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Molokai Chamber of Commerce Update

Area businesses discuss the future.

MCoC News Release

The Molokai Chamber of Commerce would like to thank everyone who attended our March 24 Membership meeting at Hotel Molokai. Each of you contributed to its resounding success. A very special thank you goes out to the following individuals: guest speaker James Tollefson, President and CEO of the Chamber of Commerce of Hawaii; Lawrence Lasua, Molokai Community Federal Credit Union for the generous donation; Maria Holmes, Coffees of Hawaii for providing the speaker gift; Daniel Emhoff, AKAKU Television, for recording the event; Michael Drew and the Hotel Molokai staff for the elegant setting and delicious food; and Dawn Bicoy, for volunteering her time with event administration.

Mr. Tollefson, our guest speaker, was named president and chief executive officer of The Chamber of Commerce of Hawaii in August 2001. Covering a broad range of topic, his emphasis was on the free market and private sector economy. “It’s all about jobs. The Chamber of Commerce and its members create private sector jobs,” said Tollefson. Hawaii is one of the most difficult places to do business. Together, businesses and Chamber members need to lobby the legislature to create a more positive climate for the private sector. The message? The private sector creates jobs and provides tax revenues that pay for government operations. When government needs money, it comes to businesses with increased taxes and fees that could be utilized to create jobs. We need to make Hawaii an easier and less expensive place to do business.

Top priority this year was the increase in Unemployment Insurance contributions.  With the help of Chambers and businesses in a statewide effort, HB 2169 HD2 was passed and signed into law by Governor Lingle. “The chamber is most pleased that the governor signed this important piece of legislation that will save businesses thousands of dollars on an ongoing basis over the next two years. It was important to save jobs, and we were concerned that if the law was not passed that additional jobs would be lost in this difficult time,” said Tollefson (COC Hawaii website, 3/23/2010). The new law will save businesses an annual average of $440 per employee and keep unemployment benefits flowing to laid-off workers, saving Hawaii businesses $99 million this year and $142 million next year, according to state estimates. Another priority is reducing the cost of government and keeping business taxes down.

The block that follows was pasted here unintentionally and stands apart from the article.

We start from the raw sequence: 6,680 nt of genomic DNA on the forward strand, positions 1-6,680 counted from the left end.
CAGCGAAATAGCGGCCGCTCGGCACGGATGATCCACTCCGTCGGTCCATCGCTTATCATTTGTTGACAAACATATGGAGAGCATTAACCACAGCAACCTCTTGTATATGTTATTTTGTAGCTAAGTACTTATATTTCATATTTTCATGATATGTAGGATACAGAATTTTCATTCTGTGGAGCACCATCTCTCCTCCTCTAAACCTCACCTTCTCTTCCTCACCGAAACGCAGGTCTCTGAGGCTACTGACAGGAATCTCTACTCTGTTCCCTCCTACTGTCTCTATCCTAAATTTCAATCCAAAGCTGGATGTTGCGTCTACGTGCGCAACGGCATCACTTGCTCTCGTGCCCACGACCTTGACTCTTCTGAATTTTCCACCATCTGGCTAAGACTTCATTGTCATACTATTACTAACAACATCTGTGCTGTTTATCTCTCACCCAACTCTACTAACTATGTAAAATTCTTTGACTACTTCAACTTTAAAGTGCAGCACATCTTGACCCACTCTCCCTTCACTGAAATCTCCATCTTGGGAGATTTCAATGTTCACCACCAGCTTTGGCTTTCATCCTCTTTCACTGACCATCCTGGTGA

Tourism and the military, Hawaii’s two largest industries, are projected to create $22 Billion in 2010 revenue. These benefits cycle through all islands providing a strong foundation. However, the recent economic downturn significantly impacted tourism and drastically reduced travel and convention spending. We must face a new reality in this economy. Banking has changed. Health care has changed. Costs have increased. Businesses need to survive before they can thrive. We need to exercise cost control measures and focus on business fundamentals, by thinking outside the box, looking for inventive ways of doing business, employing new marketing techniques, and utilizing new media to strengthen our businesses.

The banking and credit markets present a continuous challenge because of the volatility that still exists.  “We need a psychological input to refuel the economy,” said Tollefson. “When money moves, the economy improves.” 

The newly passed federal health care reform law could significantly affect Hawaii businesses. State Insurance Commissioner J.P. Schmidt said the state will have to spend $300 million more on Medicaid because of expanded coverage required by the health reform act. Even though no one knows the full impacts, our businesses are sure to feel it.  Someone has to cover the costs.

According to Mr. Tollefson, there are some new and encouraging business activities that are on the horizon: the Asia Pacific Economic Cooperative conference in 2011 will put Hawaii front and center on the world stage and serve as a major influx of revenue. Hawaii is the place where East meets West, and will provide a platform for future conferences. Local businesses with new world technologies look promising.  The Hawaii Seed Corn Industry utilizes our year round growing season and provides much needed tax revenue to the state. In addition, we have the world’s greatest Astronomy Center at Mauna Kea on the Big Island of Hawaii, both examples of technological areas that will help foster and maximize growth.
The COC Hawaii is the only liaison between the military and private sector and is on the lookout for compatible technologies, thus encouraging a dual use and sharing of resources between the two.
The potential development of an alternative energy grid between Molokai, Maui, Lanai, and Oahu.   This may initially raise costs, but in the long term will lower overall rates.  We need to find ways to be more energy self sufficient.

 Remember to speak out and make your voices heard. The business community needs your support.  For more information please contact the Molokai Chamber of Commerce 808 553 4482 molokaichamber@hawaiiantel.biz

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